The Empire of the Tsars and the Russians

By Anatole L. Leroy-Beaulieu; Zaenaefde A. Ragozin | Go to book overview
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Russia and the Historical Nationalities of Her Western Boundaries--Obstacles to Russification--Germans and German Influence--Antipathy against the Niémets--Germans in the Baltic Provinces and in Poland --The Polish Question--Mutual Interest of Russians and Poles in a Reconciliation--Plebeian Nationalities and Democratical Policy.

THE Russian nation, including even the Little-Russians and White-Russians, occupies the interior of the empire, but does not begin to fill out the frame. On no side, unless it be the Black and White Seas, and unless we take the Ukraïnians skirting Eastern Galicia, does the Russian people reach the limits of Russia. On nearly all its frontiers, it is encompassed by populations of alien origin, divided into two principal bands: one in the east, towards Asia, composed of Finns, Bashkirs, Tatars, Kirghiz, Kalmyks; the other, more considerable but not more homogeneous, in the west, facing Europe, along the most vulnerable flank line of Russia, the only one on which she confines with powerful neighbors. At certain times the government at St. Petersburgh may well find there material for weighty and apprehensive thought.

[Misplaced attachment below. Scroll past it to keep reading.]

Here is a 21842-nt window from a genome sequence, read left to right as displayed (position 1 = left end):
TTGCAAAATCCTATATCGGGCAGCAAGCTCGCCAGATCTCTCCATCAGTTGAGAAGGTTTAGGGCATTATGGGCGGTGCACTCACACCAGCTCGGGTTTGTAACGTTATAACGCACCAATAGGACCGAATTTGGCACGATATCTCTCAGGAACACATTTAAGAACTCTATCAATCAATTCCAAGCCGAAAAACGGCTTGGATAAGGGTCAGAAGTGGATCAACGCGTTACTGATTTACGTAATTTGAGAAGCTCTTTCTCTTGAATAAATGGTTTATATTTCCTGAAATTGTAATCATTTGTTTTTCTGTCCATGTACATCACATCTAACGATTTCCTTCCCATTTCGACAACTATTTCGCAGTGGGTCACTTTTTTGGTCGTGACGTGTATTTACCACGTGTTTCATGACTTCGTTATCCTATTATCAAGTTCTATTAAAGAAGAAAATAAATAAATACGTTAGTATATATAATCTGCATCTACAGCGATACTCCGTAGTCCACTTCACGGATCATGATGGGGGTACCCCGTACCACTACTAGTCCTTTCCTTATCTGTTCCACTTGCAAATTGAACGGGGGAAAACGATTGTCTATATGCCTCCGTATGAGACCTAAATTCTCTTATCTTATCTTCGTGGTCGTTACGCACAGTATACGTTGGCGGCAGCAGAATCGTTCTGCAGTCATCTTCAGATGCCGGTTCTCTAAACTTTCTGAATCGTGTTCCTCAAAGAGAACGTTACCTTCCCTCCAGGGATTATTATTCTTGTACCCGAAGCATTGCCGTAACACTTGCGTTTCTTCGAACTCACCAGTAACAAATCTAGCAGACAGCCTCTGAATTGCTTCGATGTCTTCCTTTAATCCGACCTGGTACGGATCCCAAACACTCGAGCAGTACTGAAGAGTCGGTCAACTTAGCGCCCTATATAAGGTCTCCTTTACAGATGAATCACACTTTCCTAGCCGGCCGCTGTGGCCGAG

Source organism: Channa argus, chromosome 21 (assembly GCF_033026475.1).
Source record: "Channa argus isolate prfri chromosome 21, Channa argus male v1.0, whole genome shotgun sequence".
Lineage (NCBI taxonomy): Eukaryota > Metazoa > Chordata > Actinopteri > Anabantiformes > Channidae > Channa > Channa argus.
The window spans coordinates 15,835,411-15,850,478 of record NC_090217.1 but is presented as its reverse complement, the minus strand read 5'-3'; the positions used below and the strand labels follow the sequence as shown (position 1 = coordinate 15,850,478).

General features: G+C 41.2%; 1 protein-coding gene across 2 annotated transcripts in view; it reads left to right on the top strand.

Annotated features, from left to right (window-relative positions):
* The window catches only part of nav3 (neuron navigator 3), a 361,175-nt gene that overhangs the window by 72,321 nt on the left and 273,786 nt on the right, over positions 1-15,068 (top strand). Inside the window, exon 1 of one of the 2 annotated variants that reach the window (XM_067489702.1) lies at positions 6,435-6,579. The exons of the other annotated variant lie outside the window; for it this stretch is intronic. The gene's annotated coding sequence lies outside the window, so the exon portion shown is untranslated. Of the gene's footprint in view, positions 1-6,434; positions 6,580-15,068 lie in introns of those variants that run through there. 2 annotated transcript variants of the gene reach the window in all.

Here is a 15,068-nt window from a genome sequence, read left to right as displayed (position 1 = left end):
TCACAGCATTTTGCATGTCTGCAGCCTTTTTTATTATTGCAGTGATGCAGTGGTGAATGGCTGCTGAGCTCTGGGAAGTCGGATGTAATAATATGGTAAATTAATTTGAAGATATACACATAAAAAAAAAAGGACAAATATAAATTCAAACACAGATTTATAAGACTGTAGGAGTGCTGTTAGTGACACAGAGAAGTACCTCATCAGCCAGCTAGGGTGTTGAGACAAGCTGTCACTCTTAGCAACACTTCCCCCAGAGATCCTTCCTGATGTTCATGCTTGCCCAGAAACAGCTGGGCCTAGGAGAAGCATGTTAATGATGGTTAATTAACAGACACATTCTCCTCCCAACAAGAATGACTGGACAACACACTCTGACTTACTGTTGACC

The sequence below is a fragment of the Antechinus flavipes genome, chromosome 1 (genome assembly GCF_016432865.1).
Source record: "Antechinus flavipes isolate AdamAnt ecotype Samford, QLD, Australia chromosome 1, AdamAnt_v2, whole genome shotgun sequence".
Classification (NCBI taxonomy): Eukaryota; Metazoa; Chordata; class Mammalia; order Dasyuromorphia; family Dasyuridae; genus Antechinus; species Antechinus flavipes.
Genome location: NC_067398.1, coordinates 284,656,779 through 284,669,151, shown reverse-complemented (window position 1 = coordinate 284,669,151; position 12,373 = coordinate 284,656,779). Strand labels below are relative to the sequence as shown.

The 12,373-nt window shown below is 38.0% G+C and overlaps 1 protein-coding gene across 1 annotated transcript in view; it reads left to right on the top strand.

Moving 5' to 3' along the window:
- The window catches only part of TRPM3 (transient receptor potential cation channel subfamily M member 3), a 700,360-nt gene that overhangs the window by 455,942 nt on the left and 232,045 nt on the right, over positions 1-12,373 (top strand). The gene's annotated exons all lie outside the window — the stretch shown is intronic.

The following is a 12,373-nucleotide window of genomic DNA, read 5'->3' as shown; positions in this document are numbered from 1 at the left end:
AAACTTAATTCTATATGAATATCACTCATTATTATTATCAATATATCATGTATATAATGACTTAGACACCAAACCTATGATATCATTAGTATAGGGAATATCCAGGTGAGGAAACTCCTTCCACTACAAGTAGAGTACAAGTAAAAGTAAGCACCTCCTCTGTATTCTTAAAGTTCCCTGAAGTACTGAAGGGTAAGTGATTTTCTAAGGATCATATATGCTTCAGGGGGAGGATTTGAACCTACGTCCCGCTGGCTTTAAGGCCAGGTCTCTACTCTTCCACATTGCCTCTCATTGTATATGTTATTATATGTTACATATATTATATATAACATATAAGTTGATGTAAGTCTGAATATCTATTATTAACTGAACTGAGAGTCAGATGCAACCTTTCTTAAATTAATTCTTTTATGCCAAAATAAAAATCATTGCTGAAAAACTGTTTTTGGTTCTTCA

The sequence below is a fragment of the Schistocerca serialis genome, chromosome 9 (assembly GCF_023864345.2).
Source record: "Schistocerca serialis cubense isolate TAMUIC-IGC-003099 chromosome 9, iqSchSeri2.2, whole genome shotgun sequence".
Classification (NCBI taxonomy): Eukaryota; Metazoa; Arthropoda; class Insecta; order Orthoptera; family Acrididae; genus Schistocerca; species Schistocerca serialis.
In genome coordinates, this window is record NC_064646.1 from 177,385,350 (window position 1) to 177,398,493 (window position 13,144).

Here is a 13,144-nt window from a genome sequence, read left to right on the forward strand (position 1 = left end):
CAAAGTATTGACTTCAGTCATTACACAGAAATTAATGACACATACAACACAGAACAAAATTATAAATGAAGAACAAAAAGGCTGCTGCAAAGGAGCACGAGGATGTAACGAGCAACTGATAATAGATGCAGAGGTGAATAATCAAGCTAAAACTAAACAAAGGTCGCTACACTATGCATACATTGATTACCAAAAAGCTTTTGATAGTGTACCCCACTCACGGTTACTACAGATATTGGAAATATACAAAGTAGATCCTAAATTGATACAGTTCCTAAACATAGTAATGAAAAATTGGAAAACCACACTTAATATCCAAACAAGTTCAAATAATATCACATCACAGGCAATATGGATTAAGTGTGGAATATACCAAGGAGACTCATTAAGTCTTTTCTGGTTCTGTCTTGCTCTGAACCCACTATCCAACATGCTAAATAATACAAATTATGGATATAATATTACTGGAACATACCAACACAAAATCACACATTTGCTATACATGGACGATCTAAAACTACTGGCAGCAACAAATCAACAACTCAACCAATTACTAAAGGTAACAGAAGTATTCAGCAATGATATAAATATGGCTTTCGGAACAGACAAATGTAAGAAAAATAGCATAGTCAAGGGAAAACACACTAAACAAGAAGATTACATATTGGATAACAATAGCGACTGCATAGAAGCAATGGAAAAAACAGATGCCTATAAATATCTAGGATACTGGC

It is to be noted that the main element of the nation--the nucleus of it--the Great-Russian--comes into actual contact with these western populations on one point only, and that the least exposed, the shore of the Gulf of Finland, by a region, moreover, that counts among the poorest and least peopled. In the centre and south, between ancient Moscovia and the conquests of Peter the Great and Catherine II., between Great-Russia on one side and Livonia, Lithuania, Poland, on the other, lie White-Russia


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